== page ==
Development

Record hiring growth drives Burns & McDonnell to expand KC campus

Burns & McDonnell plans $42 million office expansion to accommodate growth

Burns & McDonnell is adding a $42 million 780-seat expansion to its headquarters campus at Wornall and Bannister road to house additional employees it expects to hire. The building will be completed in the summer of 2020.
Up Next
Burns & McDonnell is adding a $42 million 780-seat expansion to its headquarters campus at Wornall and Bannister road to house additional employees it expects to hire. The building will be completed in the summer of 2020.

To make room for what it says is a record number of new hires, Burns & McDonnell on Wednesday announced a $42 million expansion of its Kansas City headquarters campus.

The global engineering firm is adding a four-story office building on the south side of its campus at Ward Parkway and Wornall Road.

The headquarters expansion is coming about two years before the company originally planned to make room for new employees it’s hiring rapidly. Chairman and CEO Ray Kowalik said the company would finish hiring about 1,200 employees nationwide by the end of the year. More than 450 of those positions are expected to be in Kansas City.

Kowalik said about 70 percent of that is job creation, but the company has to do some hiring to replace workers who leave the company or retire.

According to a release, the company expects to continue hiring about 1,000 employees each year “for the foreseeable future.”

“We’re growing as fast as we can hire good people,” Kowalik said. “We could probably sell more work if we had more people.”

Burns & McDonnell is hiring across its various business lines, bringing on scientists, construction specialists, architects, engineers and others, Kowalik said.

By the end of the year, Burns & McDonnell expects to have about 3,225 employees in Kansas City and 6,650 around the globe.

When construction on the four-story office building wraps up in the summer of 2020, it will add 780 seats and 22 percent more space to the Burns & McDonnell campus. The company also plans to add a parking garage with 550 spaces.

Kowalik said strong energy production and infrastructure sectors combined with general economic health are the primary drivers of Burns & McDonnell’s growth.

“In fact, in the first seven months of this year we’ve almost sold as much work as we did in 2017,” Kowalik said.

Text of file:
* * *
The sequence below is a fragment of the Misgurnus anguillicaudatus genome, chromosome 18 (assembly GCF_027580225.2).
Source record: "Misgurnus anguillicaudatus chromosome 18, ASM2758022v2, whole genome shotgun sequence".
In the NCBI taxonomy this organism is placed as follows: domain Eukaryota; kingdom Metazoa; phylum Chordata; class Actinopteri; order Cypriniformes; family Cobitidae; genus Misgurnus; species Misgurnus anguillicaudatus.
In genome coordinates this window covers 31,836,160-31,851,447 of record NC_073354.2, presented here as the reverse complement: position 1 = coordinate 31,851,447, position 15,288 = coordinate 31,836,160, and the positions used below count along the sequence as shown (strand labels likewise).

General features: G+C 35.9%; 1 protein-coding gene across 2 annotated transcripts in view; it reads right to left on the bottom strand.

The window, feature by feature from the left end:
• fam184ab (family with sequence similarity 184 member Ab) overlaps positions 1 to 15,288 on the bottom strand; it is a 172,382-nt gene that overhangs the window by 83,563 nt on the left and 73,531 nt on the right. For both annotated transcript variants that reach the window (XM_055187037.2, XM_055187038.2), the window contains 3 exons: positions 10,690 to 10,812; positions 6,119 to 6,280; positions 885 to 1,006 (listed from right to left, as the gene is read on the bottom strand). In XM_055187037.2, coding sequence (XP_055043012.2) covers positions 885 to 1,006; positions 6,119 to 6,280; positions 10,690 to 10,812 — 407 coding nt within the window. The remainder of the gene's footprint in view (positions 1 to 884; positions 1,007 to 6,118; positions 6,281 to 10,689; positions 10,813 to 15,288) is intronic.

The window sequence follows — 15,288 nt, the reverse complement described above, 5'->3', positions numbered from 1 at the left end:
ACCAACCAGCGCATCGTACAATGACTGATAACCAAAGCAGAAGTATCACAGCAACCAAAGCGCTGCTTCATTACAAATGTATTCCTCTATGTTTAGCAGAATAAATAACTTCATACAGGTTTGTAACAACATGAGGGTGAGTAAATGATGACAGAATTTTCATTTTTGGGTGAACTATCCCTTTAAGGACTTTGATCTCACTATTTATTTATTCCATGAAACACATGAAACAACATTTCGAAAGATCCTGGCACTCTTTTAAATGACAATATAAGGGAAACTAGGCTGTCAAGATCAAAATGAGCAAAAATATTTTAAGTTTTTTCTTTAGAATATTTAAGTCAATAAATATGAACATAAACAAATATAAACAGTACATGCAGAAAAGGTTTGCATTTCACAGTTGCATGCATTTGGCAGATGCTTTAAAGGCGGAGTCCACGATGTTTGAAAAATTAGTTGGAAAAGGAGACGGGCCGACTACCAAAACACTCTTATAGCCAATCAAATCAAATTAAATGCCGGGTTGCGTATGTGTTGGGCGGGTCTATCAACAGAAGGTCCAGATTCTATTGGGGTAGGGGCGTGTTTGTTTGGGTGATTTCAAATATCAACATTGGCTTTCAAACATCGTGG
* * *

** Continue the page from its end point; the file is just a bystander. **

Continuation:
By the time the expansion building has been open for a year, Kowalik expects it to be full. And the corner Burns & McDonnell sits on — where Ward Parkway dead ends into Wornall Road just north of Bannister Road — will be totally built up.

“So we’re going to have to evaluate what our next option will be whether we go to a new campus, a split campus or look up and down the Ward Parkway corridor or whatever our options are going to be, but it’s not going to be more people on this corner,” Kowalik said. “We’re at capacity when we finish this building.”

That’s a good problem to have, Kowalik said.

Burns & McDonnell is developing the expansion building with VanTrust Real Estate LLC and financing the project in cash. When it’s built, Burns & McDonnell will be the sole owner.

The new building is the second recent expansion for Burns & McDonnell. In 2016, the company opened a 1,400-employee building with a child care facility, pharmacy and other amenities. When the newest building is complete, Kowalik said, the campus will accommodate 4,295 employees.

To reduce energy consumption, Burns & McDonnell designed the building to comply with Leadership in Energy and Environmental Design, or LEED, best practices and use LED lighting. Adjustable desks, pullout furniture and numerous conference rooms are included to foster collaboration.

Founders Clinton Burns and Robert McDonnell established the company in Kansas City in 1898. The new building will incorporate elements of the area, including hackberry wood native to Missouri. The existing world headquarters includes white marble reclaimed from a synagogue that previously occupied the site.

  Comments